This article was written by Evdokia Pitsillidou, who is a Risk Management Associate at easyMarkets. She specialises in commodities, options and currencies.
Silver futures have risen dramatically in April, as the combination of improved investor sentiment, a weak dollar and stronger Chinese data continue to support the grey metal.
Silver for May delivery closed up 8 cents or 0.5% at $16.98 a troy ounce Friday, April 22. Silver futures closed at $17.18 earlier in the week, which was the highest settlement on the Comex division of the New York Mercantile Exchange since last May.
The grey metal, which has gained nearly 10% in April, has experienced higher demand throughout the year. Silver futures are up 23% year-to-date, outperforming gold by a significant margin. Gold futures settled down more than $20 at $1,230.00 a troy ounce Friday after trying for one-week highs.
The gold-silver ratio, an important indicator of the precious metals’ relative value to one another, has declined significantly in April. The ratio closed down nearly 6% at 72.72 on Friday. This essentially states that the price of gold is around 72.72 times the price of silver. The ratio was as high as 83.5 in early March.
Analysts expect gold’s premium over silver to continually decline in the short-term amid growing signs that the yellow metal is approaching its peak for the year. Additionally, silver is benefiting from improving factory data out of China, which is the world’s biggest consumer of base metals.
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China’s gross domestic product expanded 6.7% annually in the first quarter, the weakest rate of growth in seven years. However, government PMI data has shown sustained improvement in the country’s manufacturing sector. China’s official manufacturing purchasing managers’ index improved to 50.2 in March from 49 in February on a scale where 50 separates expansion and contraction.
A weak US dollar has also underpinned the latest rally in precious metals. The dollar index, which tracks the performance of the US currency against a basket of six peers, has declined nearly 4% since the start of the year and was recently seen trading near six-month lows.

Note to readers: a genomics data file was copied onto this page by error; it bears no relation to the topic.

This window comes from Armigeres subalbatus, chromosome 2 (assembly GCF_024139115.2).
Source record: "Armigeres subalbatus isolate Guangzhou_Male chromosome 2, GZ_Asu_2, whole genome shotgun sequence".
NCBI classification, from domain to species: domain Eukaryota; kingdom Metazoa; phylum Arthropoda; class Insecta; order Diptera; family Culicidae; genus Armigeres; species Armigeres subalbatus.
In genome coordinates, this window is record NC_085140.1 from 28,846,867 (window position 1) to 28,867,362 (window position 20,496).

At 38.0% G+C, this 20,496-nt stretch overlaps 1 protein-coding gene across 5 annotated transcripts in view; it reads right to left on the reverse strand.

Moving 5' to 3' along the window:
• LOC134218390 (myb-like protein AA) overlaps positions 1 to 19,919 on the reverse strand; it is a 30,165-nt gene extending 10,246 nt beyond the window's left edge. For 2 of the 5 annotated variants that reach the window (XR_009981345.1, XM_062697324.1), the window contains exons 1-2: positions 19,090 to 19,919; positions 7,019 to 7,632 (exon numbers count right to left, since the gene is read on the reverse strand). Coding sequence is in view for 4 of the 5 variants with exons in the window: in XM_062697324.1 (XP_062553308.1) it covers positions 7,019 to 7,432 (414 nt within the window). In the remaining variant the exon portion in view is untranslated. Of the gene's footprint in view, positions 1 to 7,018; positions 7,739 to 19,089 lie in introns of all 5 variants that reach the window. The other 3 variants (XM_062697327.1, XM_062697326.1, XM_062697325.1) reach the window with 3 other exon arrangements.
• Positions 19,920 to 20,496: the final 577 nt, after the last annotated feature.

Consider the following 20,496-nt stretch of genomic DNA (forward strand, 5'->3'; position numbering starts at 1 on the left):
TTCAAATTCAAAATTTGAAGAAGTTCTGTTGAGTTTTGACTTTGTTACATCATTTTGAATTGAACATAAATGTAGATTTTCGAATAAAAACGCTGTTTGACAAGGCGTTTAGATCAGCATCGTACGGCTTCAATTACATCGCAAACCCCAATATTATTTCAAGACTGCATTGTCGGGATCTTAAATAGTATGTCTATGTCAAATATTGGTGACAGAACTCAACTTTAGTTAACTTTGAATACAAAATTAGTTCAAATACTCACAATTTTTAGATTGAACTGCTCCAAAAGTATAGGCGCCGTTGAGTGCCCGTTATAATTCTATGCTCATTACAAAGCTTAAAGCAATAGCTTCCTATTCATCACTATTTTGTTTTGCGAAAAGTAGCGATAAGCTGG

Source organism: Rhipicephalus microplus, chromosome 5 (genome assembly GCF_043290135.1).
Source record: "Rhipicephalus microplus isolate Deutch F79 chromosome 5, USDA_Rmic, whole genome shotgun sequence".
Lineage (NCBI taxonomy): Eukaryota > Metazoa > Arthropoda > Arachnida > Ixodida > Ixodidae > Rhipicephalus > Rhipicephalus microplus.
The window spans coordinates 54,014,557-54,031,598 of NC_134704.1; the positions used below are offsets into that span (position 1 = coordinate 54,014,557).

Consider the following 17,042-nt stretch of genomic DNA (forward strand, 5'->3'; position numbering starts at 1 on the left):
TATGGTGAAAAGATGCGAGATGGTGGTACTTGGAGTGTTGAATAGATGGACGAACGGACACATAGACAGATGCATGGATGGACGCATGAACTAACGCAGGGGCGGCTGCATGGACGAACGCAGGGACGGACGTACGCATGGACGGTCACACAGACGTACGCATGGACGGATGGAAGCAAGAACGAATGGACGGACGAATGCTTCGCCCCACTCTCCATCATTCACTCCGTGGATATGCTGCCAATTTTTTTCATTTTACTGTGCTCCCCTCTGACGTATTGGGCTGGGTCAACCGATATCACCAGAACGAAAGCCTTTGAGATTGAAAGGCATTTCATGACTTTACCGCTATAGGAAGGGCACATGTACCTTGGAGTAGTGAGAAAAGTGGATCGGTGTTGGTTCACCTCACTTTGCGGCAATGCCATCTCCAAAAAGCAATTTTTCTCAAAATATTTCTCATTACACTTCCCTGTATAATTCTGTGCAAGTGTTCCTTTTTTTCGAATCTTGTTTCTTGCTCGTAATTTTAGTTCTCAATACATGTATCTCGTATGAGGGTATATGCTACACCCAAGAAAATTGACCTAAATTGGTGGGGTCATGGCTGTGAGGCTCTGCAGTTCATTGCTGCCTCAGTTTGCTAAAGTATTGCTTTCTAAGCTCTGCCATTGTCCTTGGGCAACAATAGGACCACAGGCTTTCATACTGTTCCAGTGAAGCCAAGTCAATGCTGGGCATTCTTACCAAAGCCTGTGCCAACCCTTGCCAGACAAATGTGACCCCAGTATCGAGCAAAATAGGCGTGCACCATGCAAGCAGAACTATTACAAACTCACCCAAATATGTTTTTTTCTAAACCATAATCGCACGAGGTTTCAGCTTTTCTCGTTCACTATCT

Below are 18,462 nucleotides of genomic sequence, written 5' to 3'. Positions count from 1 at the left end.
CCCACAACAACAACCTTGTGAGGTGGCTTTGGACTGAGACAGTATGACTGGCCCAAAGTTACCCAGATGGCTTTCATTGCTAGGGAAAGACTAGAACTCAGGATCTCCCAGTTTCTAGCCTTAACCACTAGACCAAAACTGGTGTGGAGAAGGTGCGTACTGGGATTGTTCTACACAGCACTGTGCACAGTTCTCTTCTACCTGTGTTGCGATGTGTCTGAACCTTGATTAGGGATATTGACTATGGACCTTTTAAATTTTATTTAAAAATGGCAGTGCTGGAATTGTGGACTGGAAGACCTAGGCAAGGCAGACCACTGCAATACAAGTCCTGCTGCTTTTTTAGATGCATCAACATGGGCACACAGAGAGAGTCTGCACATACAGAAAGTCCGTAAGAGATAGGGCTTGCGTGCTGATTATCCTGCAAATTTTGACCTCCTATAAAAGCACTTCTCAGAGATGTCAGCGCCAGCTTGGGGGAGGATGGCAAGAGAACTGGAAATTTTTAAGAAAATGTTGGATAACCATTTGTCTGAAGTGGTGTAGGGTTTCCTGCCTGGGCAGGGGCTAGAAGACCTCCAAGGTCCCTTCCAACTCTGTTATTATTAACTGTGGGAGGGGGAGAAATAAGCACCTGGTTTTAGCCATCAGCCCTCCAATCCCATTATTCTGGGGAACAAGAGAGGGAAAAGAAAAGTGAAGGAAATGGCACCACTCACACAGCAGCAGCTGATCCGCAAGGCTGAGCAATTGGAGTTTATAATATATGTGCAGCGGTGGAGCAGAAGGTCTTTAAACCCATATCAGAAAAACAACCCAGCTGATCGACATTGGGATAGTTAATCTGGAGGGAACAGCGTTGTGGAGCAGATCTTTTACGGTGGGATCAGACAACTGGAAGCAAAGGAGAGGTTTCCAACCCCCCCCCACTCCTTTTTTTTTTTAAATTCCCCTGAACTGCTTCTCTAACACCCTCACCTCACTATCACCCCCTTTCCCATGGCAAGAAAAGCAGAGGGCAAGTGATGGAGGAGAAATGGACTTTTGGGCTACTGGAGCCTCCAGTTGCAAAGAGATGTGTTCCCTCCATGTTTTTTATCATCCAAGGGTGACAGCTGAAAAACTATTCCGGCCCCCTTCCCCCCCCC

A slowing US economy and financial market instability have forced the Federal Reserve to delay raising interest rates. Fed Chairwoman Janet Yellen confirmed last month that the central bank would adopt a cautious approach to policy normalization, which effectively rules out a rate-hike before mid-2016. According to the CME FedWatch Tool, the Fed is unlikely to raise interest rates before the November presidential election. As such, loose monetary policy will likely keep a lid on dollar gains, which could help silver extend its recent rally.
However, analysts at Goldman Sachs have warned that the latest rally in commodities, which includes precious metals and energy, is not backed by fundamentals.
“While this recent rally has the potential to run further to the upside … we believe that it is not yet driven by a sustainable shift in fundamentals,” Goldman analysts said in a note released on April 22, as quoted by Reuters.
They added: “Given the near-term and temporary nature of the current re-balancing and the lack of longer-term sustainable deficits in any of the markets, it is premature to embrace these ‘green shoots’ and shift to an ‘overweight’ recommendation in commodities.”
Commodities experienced a large selloff last year, as a combination of slowing Chinese growth and market imbalances weighed on investor sentiment.